WASHINGTON — As preparations ramp up for the first test flight of NASA’s Orion spacecraft in December, agency officials say they will be closely involved in all aspects of the mission even though the flight itself will be run by Lockheed Martin.
The Orion spacecraft for the mission, designated Exploration Flight Test (EFT)-1, arrived at Space Launch Complex 37 at Cape Canaveral Air Force Station, Florida, in the early morning hours of Nov. 12 after completing a circuitous 35-kilometer trip from the Launch Abort System Facility at the Kennedy Space Center. Workers hoisted the spacecraft later that day atop the United Launch Alliance Delta 4 Heavy rocket already on the pad.
That rocket is scheduled to lift off Dec. 4 at 7:05 a.m. EST and place Orion into Earth orbit. After completing one orbit, the Delta 4’s upper stage will reignite and send Orion into a more elliptical orbit, reaching a peak altitude of about 5,800 kilometers. Orion will re-enter at the end of that second orbit, splashing down in the Pacific Ocean west of Baja California, Mexico.
While EFT-1 lasts only four-and-a-half hours, NASA considers it a key mission in the overall development of Orion. The flight will address 10 of the program’s top 16 risks, including Orion’s thermal protection system and parachutes.
Despite its essential nature, NASA itself will not be in charge of the mission. Lockheed Martin, the prime contractor for Orion, is responsible for the flight, providing flight data to NASA.
“We took a different approach with EFT-1. We’re basically buying services from Lockheed Martin,” William Hill, NASA deputy associate administrator for exploration systems development, said at a Nov. 6 briefing about the mission at KSC. “They are responsible for the mission. It is truly a commercial endeavor.”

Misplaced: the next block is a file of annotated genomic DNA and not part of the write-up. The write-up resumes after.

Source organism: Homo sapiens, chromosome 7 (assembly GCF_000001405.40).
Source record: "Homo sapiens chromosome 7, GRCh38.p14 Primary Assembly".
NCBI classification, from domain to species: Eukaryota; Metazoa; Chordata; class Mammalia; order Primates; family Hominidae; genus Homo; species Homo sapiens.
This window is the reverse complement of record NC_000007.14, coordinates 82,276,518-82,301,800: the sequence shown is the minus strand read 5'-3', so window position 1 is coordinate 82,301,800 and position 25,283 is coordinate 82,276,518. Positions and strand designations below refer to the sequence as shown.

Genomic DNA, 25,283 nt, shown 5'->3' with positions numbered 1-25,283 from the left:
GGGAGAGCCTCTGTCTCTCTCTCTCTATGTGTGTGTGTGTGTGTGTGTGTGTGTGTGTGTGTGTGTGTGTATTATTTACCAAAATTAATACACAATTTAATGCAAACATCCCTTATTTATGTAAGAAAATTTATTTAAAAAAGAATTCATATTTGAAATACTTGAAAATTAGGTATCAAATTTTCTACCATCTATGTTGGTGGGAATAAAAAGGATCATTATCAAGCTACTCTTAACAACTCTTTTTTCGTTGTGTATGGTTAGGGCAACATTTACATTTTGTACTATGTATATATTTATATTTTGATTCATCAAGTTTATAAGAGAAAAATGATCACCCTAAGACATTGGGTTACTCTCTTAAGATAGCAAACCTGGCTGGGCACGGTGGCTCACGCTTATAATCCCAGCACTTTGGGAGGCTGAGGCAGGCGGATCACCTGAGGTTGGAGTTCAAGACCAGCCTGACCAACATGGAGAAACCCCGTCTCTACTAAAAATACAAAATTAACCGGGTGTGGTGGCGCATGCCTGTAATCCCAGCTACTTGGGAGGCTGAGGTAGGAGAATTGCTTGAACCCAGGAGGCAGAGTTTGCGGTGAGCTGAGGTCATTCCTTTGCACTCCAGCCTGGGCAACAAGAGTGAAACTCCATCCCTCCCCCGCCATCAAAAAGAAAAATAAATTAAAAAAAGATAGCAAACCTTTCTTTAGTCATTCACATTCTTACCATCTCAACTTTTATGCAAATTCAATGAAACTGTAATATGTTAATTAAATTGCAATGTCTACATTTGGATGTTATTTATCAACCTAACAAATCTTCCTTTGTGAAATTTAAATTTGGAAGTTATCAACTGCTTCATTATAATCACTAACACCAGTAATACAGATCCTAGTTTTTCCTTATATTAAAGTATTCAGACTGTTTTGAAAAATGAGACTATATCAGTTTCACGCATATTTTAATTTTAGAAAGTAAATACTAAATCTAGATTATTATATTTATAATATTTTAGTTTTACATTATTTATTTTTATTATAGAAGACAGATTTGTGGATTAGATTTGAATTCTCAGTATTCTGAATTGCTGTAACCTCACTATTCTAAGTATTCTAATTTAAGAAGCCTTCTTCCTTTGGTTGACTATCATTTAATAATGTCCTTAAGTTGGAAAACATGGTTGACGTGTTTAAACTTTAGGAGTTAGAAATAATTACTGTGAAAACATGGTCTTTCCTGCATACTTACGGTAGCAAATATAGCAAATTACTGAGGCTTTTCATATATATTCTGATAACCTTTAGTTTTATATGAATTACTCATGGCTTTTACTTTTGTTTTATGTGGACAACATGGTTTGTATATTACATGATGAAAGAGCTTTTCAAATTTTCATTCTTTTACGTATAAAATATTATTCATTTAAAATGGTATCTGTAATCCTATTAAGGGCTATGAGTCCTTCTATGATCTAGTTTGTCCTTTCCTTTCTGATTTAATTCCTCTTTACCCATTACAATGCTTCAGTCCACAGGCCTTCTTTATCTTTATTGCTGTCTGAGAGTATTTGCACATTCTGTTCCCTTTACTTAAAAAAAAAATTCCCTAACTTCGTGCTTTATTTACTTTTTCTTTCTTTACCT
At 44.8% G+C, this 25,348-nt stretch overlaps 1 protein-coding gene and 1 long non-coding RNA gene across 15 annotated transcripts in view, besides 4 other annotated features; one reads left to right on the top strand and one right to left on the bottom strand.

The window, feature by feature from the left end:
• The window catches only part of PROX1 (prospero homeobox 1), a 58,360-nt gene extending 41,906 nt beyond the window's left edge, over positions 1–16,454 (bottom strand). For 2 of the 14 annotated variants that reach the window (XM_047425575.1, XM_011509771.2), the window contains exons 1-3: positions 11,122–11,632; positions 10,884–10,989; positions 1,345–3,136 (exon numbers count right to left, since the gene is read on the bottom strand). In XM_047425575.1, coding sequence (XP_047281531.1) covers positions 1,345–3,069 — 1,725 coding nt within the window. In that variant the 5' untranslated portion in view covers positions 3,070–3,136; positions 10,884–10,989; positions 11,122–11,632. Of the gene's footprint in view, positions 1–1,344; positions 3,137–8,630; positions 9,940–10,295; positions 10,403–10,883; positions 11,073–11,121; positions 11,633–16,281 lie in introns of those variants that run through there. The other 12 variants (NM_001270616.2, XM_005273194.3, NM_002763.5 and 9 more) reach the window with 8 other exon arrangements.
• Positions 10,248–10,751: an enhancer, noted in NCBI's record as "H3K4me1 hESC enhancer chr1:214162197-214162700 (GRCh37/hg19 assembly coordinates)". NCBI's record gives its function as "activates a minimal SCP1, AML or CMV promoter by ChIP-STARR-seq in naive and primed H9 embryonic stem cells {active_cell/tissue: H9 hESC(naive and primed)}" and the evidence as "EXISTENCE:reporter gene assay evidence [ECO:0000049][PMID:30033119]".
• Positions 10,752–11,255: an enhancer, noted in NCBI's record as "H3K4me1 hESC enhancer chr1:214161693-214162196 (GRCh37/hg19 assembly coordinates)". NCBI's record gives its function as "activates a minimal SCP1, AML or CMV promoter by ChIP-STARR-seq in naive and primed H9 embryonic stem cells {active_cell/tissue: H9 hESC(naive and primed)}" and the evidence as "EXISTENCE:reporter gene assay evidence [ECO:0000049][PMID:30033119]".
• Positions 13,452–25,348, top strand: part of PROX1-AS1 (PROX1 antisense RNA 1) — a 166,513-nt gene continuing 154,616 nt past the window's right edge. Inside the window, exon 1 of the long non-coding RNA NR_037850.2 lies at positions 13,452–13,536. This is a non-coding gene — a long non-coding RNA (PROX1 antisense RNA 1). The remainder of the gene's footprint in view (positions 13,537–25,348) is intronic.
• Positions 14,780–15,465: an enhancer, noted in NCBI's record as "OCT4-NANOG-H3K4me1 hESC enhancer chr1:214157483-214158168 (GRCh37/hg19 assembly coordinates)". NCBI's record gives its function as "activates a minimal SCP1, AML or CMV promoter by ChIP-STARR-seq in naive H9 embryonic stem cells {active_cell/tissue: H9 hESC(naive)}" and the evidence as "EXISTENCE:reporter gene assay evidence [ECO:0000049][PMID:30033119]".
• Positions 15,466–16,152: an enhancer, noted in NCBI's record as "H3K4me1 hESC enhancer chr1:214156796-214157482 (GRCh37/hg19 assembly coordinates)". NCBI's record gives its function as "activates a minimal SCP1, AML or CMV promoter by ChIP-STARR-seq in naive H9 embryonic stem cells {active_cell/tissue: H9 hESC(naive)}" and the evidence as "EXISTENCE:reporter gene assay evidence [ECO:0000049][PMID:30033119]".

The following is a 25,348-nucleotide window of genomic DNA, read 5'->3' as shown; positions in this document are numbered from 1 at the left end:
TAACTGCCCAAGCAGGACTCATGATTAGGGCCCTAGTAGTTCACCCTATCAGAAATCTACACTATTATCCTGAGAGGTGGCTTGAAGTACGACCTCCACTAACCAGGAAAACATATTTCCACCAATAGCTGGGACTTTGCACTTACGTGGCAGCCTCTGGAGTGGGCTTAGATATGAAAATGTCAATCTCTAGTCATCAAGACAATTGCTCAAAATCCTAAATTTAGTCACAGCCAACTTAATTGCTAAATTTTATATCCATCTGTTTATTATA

“It’s somewhat unique for this mission. NASA is asking for a service and we’re providing the data back,” Bryan Austin, the Lockheed Martin EFT-1 mission manager, said at the briefing.
However, both NASA and Lockheed Martin officials emphasized that the agency will have considerable insight into the mission. Lockheed Martin has subcontracted the mission operations and spacecraft recovery work for EFT-1 to NASA, and NASA and company personnel will be working in what Austin called “blended teams” throughout the mission.
“The teams are highly integrated since this one flight test on the way towards EM-2, so all the engineers work together,” Garth Henning, Orion program executive at NASA headquarters, said in a Nov. 12 speech at a Space Transportation Association luncheon here. He was referring to Exploration Mission 2, the first crewed Orion mission, currently scheduled for 2021.
NASA Orion Program Manager Mark Geyer said at the Nov. 6 briefing that ULA will manage the launch itself in much the same way as any other mission, with NASA confirming Orion’s readiness for launch as a payload. Once it is in orbit, the NASA mission operations team contracted by Lockheed Martin will run the flight.
Should any issues arise with the flight, a mission management team at Cape Canaveral will address them. That team will be chaired by Lockheed Martin’s Austin, but with NASA participation as well. “I’m there, we’ll have safety and engineering there,” Geyer said. “We’ll talk about the particular issue, we’ll caucus and make the decision.”
“You’re going to have all of the folks at the Cape all in the same room,” Henning said of the mix of NASA and Lockheed Martin personnel. “A Lockheed person will be chairing the meeting, but it’s going to be all the same folks with all the same insight.”
While an unconventional arrangement, NASA and Lockheed Martin officials said that it has worked well so far. “That teamwork has really been vital, and is proving very productive in making us a very efficient and effective team,” Austin said.